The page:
Then there are groups with actual advantages, those who get better starting positions because they have something beyond the norm. Some of these advantages are obvious, some less so. First, there are those with money, those who can buy their way to the top, whose money gets them special privileges and access to places ahead of others. These are the Business Select customers who pay a premium up to 3x the regular fare for the first 15 spots in line. They also get a bonus of special treatment in the form of a free alcoholic beverage.

There’s also the slightly lower-class-trying-to-be-rich folks who don’t fork out the full amount for a Business Select ticket but can pay a small premium for the airline to check them in before people can start checking themselves in. These are the folks who purchase Early Bird Checkin.

These moneyed privileges are well-known. The privileges and how the privileges are obtained are obvious. Theoretically, anyone can join these groups. Everyone is offered a Business Select ticket; everyone is offered Early Bird Checkin. Just as anyone can buy a ticket to that fundraising dinner or purchase that season ticket next to the big-wig they want to meet. What matters is not that the privilege is offered, what matters is that the conditions on which is offered make it accessible only to some.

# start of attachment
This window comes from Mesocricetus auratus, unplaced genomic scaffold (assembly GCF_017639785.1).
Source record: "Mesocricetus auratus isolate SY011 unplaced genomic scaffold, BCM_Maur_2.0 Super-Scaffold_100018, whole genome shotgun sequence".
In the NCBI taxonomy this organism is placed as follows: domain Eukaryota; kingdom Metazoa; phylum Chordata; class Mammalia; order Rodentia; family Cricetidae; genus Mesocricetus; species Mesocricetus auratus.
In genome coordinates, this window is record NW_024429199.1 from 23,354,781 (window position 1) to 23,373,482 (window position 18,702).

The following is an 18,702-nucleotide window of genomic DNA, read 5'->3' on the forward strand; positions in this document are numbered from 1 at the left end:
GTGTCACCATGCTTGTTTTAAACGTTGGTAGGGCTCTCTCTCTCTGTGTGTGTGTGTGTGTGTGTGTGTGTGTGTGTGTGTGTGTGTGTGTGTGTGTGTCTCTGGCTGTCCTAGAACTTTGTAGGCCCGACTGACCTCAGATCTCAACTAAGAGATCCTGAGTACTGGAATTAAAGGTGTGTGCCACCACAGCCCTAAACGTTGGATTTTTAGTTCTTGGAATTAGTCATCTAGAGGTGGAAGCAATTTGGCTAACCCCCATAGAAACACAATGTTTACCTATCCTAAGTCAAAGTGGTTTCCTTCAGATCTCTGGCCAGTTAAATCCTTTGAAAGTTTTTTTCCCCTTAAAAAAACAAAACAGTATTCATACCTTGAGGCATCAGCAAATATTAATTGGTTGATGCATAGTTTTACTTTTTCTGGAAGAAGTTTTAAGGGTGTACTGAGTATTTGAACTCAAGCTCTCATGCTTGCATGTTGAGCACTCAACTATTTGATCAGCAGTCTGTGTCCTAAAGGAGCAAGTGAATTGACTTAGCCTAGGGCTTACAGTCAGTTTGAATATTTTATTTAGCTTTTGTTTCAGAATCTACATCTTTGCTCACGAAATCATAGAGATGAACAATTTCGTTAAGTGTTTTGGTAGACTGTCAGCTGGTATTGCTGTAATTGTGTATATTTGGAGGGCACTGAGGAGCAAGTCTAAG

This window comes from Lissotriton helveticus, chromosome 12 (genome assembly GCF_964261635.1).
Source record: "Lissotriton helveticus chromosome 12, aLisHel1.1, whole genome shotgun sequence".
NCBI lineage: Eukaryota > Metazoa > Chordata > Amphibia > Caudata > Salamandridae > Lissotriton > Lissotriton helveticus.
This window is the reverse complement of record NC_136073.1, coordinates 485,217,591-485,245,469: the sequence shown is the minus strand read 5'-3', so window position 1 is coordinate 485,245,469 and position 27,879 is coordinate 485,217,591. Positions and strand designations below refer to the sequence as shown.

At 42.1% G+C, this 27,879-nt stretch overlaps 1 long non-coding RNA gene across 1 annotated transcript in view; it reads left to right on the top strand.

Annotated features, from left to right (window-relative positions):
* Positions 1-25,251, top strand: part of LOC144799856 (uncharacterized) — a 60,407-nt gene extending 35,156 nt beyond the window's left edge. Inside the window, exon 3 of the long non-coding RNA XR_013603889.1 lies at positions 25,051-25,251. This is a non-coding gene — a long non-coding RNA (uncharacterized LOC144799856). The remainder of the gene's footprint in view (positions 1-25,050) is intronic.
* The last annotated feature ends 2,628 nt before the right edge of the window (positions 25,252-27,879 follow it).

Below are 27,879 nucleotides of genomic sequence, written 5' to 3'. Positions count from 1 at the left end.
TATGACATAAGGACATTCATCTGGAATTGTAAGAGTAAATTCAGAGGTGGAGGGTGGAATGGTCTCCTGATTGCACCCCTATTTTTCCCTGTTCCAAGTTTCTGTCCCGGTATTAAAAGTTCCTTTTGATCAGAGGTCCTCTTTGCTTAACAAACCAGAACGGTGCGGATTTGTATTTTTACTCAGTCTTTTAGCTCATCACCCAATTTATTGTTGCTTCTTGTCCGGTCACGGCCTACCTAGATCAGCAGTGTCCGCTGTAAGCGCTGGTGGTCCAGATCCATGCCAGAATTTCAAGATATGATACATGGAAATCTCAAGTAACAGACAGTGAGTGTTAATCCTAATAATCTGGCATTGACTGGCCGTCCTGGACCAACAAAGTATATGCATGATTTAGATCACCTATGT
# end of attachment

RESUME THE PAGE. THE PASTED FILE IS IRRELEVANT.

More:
But there are additional ways to obtain advantages, privileged groups that are less apparent. These are the insiders.

First are the folks who have earned special treatment, the equivalent of folks with connections. These are those who have achieved A-List status (this is where I am now and holy cow is it fabulous!). In some ways, this is purchased because it requires earning a lot of points, which means buying a lot of plane tickets, but it is not an extra cost beyond the plane tickets. A-List members are checked-in automatically without purchasing either the very pricey Business Select or the premium Early Bird Checkin. In fact, they are checked in before the Early Birds, getting the best non-Business Select spots possible. (And I imagine this connection gets even greater when you obtain A+ status and certainly when you earn the companion pass that allows someone to fly free with you on every trip.) These people are so connected to the system, by virtue of their flying with Southwest so often, that the system works for them.